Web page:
You know what this is, right? It’s a bowl of fruit. Maybe you’ve got one this pretty, this perfect, sitting on your kitchen counter. Or maybe not.
Generally, in magazines concerned with the design of homes, fruit bowls abound. High-priced photo stylists spend hours arranging them. You see them in photographs of kitchens and living rooms. Often there’s a bowl of unblemished green apples on the bathroom vanity or a bowl of pomegranates in the bedroom. The fruit bowl is sometimes accompanied by a vase of tulips, glistening with spray-on dew, and precious little else. No quart of milk. No crumpled bag of Pepperidge Farm cookies with only half of one cookie left at the bottom. No dish of Meow Mix on the floor. In short, no signs of life.
At Dwell, we’re staging a minor revolution. We think that it’s possible to live in a house or apartment by a bold modern architect, to own furniture and products that are exceptionally well designed, and still be a regular human being. We think that good design is an integral part of real life. And that real life is the thing that has been conspicuous by its absence in most design and architecture magazines.
We understand the impulse, the desire to show rooms that are insanely perfect. There is something compelling about an empty room or a house in which no one has lived. Something virginal. It would be an awesome responsibility to be the first one through that door.
Perfection is intimidating. You have to be on your best behavior to live with it.
By contrast, we want to demonstrate that a modern house is a comfortable one. That today’s best architects are able to fashion environments that are at once of the moment and welcoming. And the only way we know to demonstrate that a home is truly livable is to show it as it is lived in. In other words, if a photograph in this magazine includes a fruit bowl, it’s there because the homeowners eat fruit.
Our philosophy about fruit bowls is directly related to our feelings about modern design. Here at dwell, we think of ourselves as modernists, but we are the nice modernists. One of the things we like best about modernism—the nice modernism—is its flexibility. Rather than being a historical movement from the first half of the 20th century, leftover and reheated, we think of modernism as a frame of mind. To us the "M" word connotes an honesty and curiosity about methods and materials, a belief that mass production and beauty are not mutually exclusive categories, and a certain optimism not just about the future, but also the present.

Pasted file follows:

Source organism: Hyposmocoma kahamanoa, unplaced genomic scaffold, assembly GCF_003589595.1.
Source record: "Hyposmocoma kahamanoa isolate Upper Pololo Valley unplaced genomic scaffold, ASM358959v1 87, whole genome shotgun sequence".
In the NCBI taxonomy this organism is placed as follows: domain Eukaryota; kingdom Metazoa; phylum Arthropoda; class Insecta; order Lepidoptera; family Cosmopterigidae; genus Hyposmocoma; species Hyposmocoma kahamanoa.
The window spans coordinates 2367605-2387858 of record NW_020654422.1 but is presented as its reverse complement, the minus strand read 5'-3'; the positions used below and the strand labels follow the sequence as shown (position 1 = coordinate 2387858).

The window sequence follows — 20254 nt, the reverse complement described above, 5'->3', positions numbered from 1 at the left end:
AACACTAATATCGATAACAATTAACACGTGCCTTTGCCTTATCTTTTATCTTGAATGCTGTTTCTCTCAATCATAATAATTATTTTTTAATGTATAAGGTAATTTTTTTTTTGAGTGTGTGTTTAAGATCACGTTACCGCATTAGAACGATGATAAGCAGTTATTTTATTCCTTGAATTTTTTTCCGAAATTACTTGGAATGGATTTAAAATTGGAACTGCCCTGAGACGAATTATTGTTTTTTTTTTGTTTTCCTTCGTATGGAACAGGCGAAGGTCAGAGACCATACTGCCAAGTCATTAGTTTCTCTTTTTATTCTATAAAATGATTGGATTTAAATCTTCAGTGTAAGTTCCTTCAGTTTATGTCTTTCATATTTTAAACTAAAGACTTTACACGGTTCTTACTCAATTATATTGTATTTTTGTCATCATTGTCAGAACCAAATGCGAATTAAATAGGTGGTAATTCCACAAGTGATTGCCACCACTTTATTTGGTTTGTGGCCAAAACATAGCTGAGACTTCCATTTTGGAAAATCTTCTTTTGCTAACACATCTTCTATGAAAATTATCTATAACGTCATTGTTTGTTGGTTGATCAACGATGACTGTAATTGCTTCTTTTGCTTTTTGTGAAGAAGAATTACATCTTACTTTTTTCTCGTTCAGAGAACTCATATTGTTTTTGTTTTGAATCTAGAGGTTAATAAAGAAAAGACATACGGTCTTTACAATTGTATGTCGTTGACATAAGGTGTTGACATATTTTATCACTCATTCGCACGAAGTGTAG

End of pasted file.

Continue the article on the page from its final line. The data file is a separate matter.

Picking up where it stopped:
Maybe that’s the most important thing. We think that we live in fabulously interesting times. And that no fantasy we could create about how people could live, given unlimited funds and impeccable taste, is as interesting as how people really do live (within a budget and with the occasional aesthetic lapse).
While a lot of magazines show homes as pure space, so isolated from the particulars of geography or daily life that they might as well be constructed on a Hollywood sound stage, we think that those connections to society, place, and human experience—call it context—are exactly what make good architecture great. Those connections are also what makes architecture interesting to people who aren’t architects.
One more thing: Be grateful that we are not more like Adolf Loos, the Viennese architect who wrote the seminal 1908 essay "Ornament and Crime." He was one crabby modernist. Loos, for instance, wrote the following: "When I want to eat a piece of gingerbread, I choose a piece that is plain, not a piece shaped like a heart, or a baby, or a cavalryman, covered over and over with decoration."
Were we Loosian, we would denounce the styled bowl of fruit as an anachronism, an example of old-fashioned handicraft that has contaminated untold numbers of otherwise pure modernist environments. We would argue that the only truly modern arrangement of fruit is one made by machine, a symbol of mass production: the canned fruit cocktail. We would slip cans of Del Monte (in heavy syrup) into every photo.
We would. But we’re too nice.
— Karrie Jacobs, Editor-in-Chief (1999-2002)
P.S. We prefer our gingerbread decorated.
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